Where to eat: Gallatin River Lodge
Montana’s Gallatin River, near Bozeman, is the next white water rafting spot in our ranking. This pick comes from Val Streif from Get My Boat, the world’s largest boat rental and water experience marketplace with a whole category dedicated to rafting trips and tours.
“The best white water rafting experience I’ve personally ever had was in Montana on the Gallatin River,” Streif says. “It was an epic day with my family, and I’ve since been rafting in destinations around the world, including Costa Rica and Australia. “
For guides, gear, and advice on rafting the Gallatin, consult Montana Whitewater. The Gallatin is suitable for a broad range of skill levels, depending on the time of year. It’s also home to Class IV Mad Mile for those who are truly adventurous.
No matter what, the Gallatin flows through Montana’s beautiful Big Sky country, and that’s never disappointing.
Where to stay: Wildwater Rafting
Where to eat: Fortify Kitchen and bar
The Chattooga River places seventh in our ranking of America’s best white water rafting destinations.
(Yes, the Chattooga is the same river from the iconic movie Deliverance, starring Jon Voight and Burt Reynolds. Let’s just hope you don’t hear any banjo playing while you’re rafting.)
The Chattooga comes recommended from multiple sources, including Nadia and Mike from the travel blog Couple Travel the World. And after researching the river for ourselves, we can see why.
The Chattooga, the longest undammed river in the Southeast, has a little something for rafters of all skill levels, ranging from beginner Class II to advanced Class IV-plus, and there’s no shortage of great scenery along the way.
“You can bring children as young as 8 for some little rapids, and adults and teens can enjoy the more advanced courses,” Nadia and Mike tell RAVE Reviews.
For guides, tours, gear, and advice, rafters are spoiled for choice along the Chattooga. We recommend Wild Water Rafting because it offers not only rafting experiences along the Chattooga but provides lodging, ranging from rustic yurts to group cabins, family cottages, luxury cabins, and even treehouses.
Where to stay: Northern Outdoors Adventure Resort
Where to eat: Kennebec River Brewery
Kennebec River, flowing through The Forks adventure resort in Maine, is the next white water rafting spot RAVE can’t wait to tell you about.
For white water rafting enthusiasts, there are two sections of the Kennebec that are not to be missed. First, the upper section, winding through the magnificent rock-walled Kennebec River Gorge offering everything from fun rapids to big waves, including Class III and class IV rapids.
Then the river broadens out into the easy and accessible lower section with beautiful forests and wildlife, including moose, on all sides.
Rapids on the Kennebec range from class II to IV, and rafting is good on the river all year around.
For lodging and a guided trip, RAVE found the best option in the Kennebec River area is with Northern Outdoors Adventure Resort. Available lodging includes tent camping, cozy log cabins, and individual, private rooms.
Book a guided tour with Northern Outdoors Adventure Resort, and they’ll even provide lunch, including grilled steak, teriyaki chicken, veggie burgers, and the famous rafting stir-fried rice.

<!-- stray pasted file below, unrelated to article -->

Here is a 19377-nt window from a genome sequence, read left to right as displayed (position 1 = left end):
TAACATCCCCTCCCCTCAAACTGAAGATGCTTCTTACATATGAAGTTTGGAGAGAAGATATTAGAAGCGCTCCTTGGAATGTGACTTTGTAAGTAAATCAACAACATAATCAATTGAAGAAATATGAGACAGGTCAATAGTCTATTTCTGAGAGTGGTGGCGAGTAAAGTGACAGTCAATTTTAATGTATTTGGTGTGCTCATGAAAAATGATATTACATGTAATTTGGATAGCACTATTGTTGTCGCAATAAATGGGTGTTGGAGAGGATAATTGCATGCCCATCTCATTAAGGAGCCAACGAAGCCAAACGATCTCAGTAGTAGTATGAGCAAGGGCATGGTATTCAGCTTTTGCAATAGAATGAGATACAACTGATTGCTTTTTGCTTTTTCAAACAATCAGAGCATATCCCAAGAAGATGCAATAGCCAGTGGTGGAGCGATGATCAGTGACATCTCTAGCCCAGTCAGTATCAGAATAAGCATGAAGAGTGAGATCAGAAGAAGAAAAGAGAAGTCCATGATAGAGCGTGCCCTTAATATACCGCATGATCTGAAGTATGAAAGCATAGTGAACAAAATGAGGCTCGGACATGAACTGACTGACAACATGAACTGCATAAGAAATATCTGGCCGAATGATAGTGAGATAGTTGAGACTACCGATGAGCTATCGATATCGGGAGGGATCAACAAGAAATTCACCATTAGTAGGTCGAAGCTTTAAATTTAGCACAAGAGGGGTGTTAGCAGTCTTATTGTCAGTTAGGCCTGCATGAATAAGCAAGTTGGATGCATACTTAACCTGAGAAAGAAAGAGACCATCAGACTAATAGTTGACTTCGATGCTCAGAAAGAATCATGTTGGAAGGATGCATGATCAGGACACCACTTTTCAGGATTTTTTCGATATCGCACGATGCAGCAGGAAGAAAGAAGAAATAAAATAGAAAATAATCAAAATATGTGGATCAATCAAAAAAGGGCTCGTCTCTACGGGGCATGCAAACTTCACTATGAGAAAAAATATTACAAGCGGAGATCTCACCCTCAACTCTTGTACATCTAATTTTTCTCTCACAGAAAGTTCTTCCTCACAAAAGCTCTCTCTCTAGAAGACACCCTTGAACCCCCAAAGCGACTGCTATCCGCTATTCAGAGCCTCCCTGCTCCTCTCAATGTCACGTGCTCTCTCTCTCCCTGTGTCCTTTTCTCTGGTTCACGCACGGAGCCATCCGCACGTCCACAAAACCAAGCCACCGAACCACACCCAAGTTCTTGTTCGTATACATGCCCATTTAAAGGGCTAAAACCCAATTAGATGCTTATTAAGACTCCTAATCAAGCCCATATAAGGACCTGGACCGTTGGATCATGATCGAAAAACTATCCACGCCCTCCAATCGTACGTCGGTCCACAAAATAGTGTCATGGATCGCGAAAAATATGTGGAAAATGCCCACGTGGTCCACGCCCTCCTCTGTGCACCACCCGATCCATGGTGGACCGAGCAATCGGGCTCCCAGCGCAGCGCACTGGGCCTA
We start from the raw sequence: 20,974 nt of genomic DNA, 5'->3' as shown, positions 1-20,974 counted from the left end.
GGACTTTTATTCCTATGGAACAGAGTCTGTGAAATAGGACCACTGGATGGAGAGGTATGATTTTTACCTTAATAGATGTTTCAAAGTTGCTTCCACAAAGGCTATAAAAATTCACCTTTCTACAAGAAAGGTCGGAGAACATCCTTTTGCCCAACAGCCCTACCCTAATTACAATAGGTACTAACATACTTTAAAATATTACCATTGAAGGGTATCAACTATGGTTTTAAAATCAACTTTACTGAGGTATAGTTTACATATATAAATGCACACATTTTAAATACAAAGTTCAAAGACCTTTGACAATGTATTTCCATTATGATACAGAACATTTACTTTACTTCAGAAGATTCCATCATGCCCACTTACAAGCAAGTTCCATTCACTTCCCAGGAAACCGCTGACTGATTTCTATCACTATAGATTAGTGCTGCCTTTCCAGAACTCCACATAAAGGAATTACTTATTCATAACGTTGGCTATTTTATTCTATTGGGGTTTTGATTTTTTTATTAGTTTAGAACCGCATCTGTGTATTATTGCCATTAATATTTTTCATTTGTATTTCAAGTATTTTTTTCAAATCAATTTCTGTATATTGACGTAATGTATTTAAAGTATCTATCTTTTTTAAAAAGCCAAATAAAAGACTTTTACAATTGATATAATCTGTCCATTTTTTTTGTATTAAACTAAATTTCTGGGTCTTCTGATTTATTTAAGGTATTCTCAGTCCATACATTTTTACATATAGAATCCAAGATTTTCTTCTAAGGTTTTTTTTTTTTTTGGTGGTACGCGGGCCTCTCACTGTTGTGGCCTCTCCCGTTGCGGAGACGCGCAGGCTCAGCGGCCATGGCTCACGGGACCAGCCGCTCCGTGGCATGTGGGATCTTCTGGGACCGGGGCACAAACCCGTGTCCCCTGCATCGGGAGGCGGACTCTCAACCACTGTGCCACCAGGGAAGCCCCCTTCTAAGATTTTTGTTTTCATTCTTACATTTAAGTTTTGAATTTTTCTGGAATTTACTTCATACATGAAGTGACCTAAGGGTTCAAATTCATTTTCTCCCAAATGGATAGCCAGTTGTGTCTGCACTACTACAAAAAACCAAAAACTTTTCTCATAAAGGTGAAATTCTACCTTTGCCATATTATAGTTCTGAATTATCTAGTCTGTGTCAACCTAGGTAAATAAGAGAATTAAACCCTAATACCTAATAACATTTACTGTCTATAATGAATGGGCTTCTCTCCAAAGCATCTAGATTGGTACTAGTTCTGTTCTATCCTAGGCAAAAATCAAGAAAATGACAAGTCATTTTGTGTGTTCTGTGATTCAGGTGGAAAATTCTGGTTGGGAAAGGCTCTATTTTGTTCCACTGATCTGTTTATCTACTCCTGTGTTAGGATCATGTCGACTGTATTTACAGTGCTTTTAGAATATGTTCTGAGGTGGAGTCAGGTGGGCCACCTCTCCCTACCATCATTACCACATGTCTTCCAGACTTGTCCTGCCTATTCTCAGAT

If you’re still hungry after a long day on the rapids, head back to the resort and enjoy a meal and a cold microbrew at the Kennebec River Brewery.
Where to stay: Sun Valley Lodge
Where to eat: Konditorei Restaurant
Idaho’s Salmon River is the next waterway in our article to come recommended from multiple sources.
Idaho is one of the most water-rich states in the U.S., with rivers, lakes, and aquifers stretching to every corner of the state. All this makes Idaho an ideal destination for watersports of all sorts.
The Main Salmon River courses from east to west through the center of the state. This stretch is known for exciting rapids and beautiful scenery, winding through Idaho’s roughly 2 million-acre “The Frank Church—River of No Return Wilderness Area.”
This means there are plenty of sandy beaches, swimming areas, and places to explore along the way. A multiday trip covers just under 90 miles of river, stopping off at some of Idaho’s famous natural hot springs.
Then, there’s the Middle Fork of the Salmon River. Each year from May to October, rafters embark on a 100-mile journey through green alpine forests, finishing up in high desert.
Along the way, rafters pass by hot thermal pools, pristine riverside campsites, and some the world’s best white water.
For a guided tour, RAVE recommends Far and Away Adventures, located in nearby Sun Valley, Idaho.
“I first experienced the Middle Fork of the Salmon River as a teenager from California in 1968, just as it was being designated one of the original Wild & Scenic Rivers,” says Steve Lentz, river guide and owner of Far and Away. “From that point on, the river called to me,” he says.
Where to stay: Sky Ridge Yurts
Where to eat: River’s End Restaurant
Next up in our ranking of America’s 15 best white water rafting destinations is the Nantahala Gorge in Tennessee. Flowing through the gorge is the Nantahala River, known for Class II and III rapids.
While the Nantahala is known as a “family” river, suitable for rafters of all ages and all skill levels, there’s plenty of excitement to be found.
In fact, water sports Olympians often train on the Nantahala, and it is also the site of many regional, national, and international events. Nantahala earns high marks for offering a variety of experiences, suitable for rafters of all sorts.
Book a tour or rent gear on the Nantahala with Wildwater Rafting. Lodging is plentiful in the area, ranging from cabins, yurts, and tent camping. And for a guided tour or to rent gear, the best choice on the Nantahala is Rolling Thunder River Company.